NCPA - National Center for Policy Analysis

Signs Of A Weaker Economy

January 2, 2001

The only accomplishment Bill Clinton can claim is a generally good economy, says Bruce Bartlett. Now even that is in jeopardy.

The economic data shows growing economic weakness:

  • For example, the Index of Leading Indicators, the federal government's main forecasting measure, has fallen in 6 of 11 months through November, with only 3 months in positive territory.
  • Consumer confidence -- one of the key elements of the leading indicators -- has fallen from a level of 144.7 to 133.5 in November.

A compendium of recent economic data issued by Congress's Joint Economic Committee on December 15 shows current economic conditions as well as forward-looking data have been pointing toward a slowdown for some time.

These include:

  • High interest rates. The Federal Reserve has raised short-term rates 6 times since June 1999, putting the rate that banks charge each other at 6.5 percent.
  • Rising energy prices. Oil and natural gas prices have risen sharply over the last year, leaving consumers with less money to spend or invest.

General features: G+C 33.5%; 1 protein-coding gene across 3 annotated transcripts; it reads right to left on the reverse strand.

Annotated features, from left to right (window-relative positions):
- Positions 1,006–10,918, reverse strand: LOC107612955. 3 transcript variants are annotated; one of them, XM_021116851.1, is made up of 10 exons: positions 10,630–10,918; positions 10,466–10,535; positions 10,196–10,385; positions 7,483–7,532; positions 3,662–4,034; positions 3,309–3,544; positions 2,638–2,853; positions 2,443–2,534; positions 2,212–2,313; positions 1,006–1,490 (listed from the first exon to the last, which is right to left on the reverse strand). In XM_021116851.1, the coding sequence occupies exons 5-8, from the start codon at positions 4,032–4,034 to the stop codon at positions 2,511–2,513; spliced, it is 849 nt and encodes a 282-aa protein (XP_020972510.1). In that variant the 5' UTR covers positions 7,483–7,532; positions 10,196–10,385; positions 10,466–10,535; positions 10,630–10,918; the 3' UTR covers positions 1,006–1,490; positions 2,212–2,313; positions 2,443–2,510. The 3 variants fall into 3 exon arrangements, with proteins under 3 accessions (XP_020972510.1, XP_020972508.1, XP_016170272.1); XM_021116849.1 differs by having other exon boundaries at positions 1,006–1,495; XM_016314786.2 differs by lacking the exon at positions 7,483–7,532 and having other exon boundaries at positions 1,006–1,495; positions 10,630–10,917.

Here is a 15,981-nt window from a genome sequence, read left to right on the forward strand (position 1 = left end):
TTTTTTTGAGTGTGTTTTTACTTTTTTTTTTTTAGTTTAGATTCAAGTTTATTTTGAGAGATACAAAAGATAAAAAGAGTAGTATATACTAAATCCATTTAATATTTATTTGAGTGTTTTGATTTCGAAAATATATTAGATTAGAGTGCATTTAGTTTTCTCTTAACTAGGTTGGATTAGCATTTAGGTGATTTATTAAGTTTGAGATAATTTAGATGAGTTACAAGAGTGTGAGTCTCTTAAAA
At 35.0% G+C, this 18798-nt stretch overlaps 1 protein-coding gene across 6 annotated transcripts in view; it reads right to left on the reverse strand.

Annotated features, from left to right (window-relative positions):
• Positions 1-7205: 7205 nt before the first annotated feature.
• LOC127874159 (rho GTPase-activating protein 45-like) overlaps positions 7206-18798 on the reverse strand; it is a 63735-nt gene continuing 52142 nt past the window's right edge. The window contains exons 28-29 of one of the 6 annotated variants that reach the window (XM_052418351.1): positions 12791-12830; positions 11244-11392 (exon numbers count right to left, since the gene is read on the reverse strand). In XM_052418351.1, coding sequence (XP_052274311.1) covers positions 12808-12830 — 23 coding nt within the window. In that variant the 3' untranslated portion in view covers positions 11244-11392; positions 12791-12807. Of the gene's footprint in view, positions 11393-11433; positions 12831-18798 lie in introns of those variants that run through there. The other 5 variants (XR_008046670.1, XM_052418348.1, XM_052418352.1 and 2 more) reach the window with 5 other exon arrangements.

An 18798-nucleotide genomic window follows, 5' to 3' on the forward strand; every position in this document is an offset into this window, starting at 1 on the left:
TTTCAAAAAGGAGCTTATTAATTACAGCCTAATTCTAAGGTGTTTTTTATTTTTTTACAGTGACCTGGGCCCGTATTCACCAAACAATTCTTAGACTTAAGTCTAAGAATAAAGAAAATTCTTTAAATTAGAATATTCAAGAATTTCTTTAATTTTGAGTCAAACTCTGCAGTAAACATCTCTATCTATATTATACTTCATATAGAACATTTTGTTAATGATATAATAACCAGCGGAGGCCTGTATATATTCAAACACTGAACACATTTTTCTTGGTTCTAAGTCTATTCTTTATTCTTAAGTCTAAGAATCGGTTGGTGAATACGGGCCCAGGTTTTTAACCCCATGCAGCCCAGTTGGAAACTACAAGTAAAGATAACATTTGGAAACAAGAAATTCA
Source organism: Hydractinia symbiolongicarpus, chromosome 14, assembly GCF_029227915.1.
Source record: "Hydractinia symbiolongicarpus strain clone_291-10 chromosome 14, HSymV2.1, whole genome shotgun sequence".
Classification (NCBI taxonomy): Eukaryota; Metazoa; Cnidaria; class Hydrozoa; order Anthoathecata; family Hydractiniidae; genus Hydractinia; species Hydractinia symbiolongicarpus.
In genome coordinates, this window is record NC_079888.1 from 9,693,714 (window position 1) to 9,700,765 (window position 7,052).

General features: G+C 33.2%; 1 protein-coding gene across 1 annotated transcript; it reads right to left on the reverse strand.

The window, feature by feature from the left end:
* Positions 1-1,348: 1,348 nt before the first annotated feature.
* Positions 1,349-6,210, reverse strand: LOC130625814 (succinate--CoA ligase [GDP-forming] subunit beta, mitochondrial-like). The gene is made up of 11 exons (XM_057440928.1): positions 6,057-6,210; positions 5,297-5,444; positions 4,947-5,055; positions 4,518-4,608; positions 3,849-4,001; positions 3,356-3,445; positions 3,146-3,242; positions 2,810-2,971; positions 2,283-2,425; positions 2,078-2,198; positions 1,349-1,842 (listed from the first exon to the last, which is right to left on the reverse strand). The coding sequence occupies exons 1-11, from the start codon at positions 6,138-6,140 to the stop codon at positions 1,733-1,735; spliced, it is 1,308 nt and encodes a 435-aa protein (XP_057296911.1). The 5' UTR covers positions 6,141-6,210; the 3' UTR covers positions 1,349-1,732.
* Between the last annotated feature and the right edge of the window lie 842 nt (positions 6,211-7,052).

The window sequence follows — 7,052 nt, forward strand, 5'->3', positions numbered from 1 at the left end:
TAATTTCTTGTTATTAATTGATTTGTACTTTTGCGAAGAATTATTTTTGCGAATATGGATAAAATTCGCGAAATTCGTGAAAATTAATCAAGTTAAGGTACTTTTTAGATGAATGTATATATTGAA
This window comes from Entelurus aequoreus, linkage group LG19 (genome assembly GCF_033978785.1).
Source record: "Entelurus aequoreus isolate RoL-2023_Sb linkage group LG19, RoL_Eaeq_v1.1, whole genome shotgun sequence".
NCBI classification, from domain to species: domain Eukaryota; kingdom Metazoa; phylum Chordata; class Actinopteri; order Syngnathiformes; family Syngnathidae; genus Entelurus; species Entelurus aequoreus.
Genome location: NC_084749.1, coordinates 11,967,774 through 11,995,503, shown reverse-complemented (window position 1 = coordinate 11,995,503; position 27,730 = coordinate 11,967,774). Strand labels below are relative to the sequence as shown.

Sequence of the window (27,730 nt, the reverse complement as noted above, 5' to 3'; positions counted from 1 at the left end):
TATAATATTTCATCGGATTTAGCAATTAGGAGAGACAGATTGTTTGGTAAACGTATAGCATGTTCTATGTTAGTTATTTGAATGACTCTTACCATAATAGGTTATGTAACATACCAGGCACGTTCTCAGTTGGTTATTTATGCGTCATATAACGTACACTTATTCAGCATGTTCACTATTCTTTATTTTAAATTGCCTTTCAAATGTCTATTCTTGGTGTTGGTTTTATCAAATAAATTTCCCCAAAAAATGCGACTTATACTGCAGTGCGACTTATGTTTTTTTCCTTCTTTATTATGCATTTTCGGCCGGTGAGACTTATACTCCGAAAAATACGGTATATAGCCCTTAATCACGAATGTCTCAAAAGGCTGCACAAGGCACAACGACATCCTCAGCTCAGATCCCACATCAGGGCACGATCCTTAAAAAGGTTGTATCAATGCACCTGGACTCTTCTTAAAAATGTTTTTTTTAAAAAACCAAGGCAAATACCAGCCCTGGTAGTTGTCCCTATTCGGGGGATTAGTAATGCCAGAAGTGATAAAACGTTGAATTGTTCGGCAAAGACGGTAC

• Falling stock market. All the major indexes are down, especially the technology-heavy NASDAQ. Lower stock prices reduce financial wealth, which also reduces consumer spending and raises the cost of capital, which causes investment to fall.
  • Employment growth slowing. Since mid-year, private employment has grown by just 122,000 jobs per month, compared with 202,000 in 1999.

Americans have become far less optimistic about the economy. According to the Gallup Poll:

  • In January 2000, Gallup found that 69 percent of Americans thought things were getting better and only 23 percent thought they were getting worse.
  • By early December, just 39 percent thought things were getting better, while 48 percent think they're getting worse.

Source: Bruce Bartlett, senior fellow, National Center for Policy Analysis, January 1, 2001.

 

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